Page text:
Some ideas to help you with explaining adoption to your child are:

 

Watch Adoption Movies with Your Children – There are many children’s movies that have an adoption theme. Choose movies that are appropriate for your children’s ages, and talk to them about the movie’s adoption theme afterwards.

 

Movies with adoption themes include Meet the Robinsons, The Land Before Time, Annie, Little Stuart, Despicable Me, and Angels in the Outfield. There are countless other adoption-related movies, so search online and find one that you feel is appropriate for your child’s age.

 

Read Adoption Books with Your Children – There are also adoption-themed children’s books that may help prepare your children for the adoption. One such book is Sam’s Sister by Juliet C. Bond. This book explains adoption from the perspective of a young girl whose mother places her younger brother for adoption. Sam’s Sister explains adoption in a positive, reassuring manner for young children to understand.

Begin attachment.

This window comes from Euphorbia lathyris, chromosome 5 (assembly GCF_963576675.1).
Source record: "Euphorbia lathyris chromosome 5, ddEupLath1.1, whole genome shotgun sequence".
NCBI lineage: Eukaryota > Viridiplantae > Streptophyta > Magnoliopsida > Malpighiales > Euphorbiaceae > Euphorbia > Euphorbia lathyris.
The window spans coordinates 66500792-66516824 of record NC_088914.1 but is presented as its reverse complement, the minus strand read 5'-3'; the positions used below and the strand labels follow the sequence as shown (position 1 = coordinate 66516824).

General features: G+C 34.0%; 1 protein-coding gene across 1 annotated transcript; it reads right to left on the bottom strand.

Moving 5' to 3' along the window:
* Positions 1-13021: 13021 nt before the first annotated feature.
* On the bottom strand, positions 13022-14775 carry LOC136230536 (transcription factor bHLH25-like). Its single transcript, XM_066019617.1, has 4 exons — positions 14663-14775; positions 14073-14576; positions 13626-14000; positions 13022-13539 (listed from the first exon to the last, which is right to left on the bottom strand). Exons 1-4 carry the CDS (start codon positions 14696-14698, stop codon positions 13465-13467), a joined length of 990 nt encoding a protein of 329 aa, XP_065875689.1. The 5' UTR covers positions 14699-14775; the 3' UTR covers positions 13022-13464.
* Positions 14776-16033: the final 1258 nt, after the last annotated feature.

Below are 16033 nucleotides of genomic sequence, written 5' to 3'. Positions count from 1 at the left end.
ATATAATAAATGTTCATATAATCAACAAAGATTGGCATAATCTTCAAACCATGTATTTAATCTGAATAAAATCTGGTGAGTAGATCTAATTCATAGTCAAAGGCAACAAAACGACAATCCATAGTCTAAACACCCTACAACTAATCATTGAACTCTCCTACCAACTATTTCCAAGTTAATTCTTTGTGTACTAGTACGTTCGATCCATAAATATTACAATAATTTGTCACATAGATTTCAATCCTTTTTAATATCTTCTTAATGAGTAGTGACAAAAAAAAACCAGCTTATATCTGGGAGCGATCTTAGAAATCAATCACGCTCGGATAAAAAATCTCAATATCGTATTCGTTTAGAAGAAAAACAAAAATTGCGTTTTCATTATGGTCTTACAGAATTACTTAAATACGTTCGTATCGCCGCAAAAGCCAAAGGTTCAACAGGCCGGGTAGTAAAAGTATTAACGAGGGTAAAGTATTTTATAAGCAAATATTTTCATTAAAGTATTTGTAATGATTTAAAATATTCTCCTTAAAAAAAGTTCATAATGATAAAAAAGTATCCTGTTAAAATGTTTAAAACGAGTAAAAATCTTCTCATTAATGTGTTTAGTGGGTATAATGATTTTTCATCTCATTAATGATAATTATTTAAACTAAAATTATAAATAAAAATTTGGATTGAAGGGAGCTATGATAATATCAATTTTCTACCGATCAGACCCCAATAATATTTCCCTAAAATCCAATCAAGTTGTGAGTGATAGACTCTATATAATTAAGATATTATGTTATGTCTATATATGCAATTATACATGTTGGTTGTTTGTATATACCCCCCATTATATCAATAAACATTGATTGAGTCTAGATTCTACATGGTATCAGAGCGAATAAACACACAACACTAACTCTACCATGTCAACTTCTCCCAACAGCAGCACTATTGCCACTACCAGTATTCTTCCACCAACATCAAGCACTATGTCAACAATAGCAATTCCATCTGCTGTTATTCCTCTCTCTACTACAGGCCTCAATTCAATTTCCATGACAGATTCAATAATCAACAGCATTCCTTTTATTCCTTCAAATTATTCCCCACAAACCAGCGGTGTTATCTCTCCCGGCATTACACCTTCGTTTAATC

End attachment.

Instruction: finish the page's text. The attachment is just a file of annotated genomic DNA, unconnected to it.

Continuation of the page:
Involve Your Children in the Adoption Process – After you have told your children about your adoption plan, it may be beneficial to involve them in the adoption process. If you feel it is appropriate, include them in meetings with the adoptive parent(s).

 

Allow Your Children to Express Their Emotions – While this is an emotional time for you, remember that your children are also most likely experiencing a wide range of emotions.

 

Encourage your children to express their emotions by having them write letters, draw pictures or make crafts for their brother or sister. You may also take your children shopping to allow them to pick out a special stuffed animal, blanket or anything else that would be a meaningful gift. These activities will encourage your children to express their emotions during this time and to give their brother or sister a special keepsake.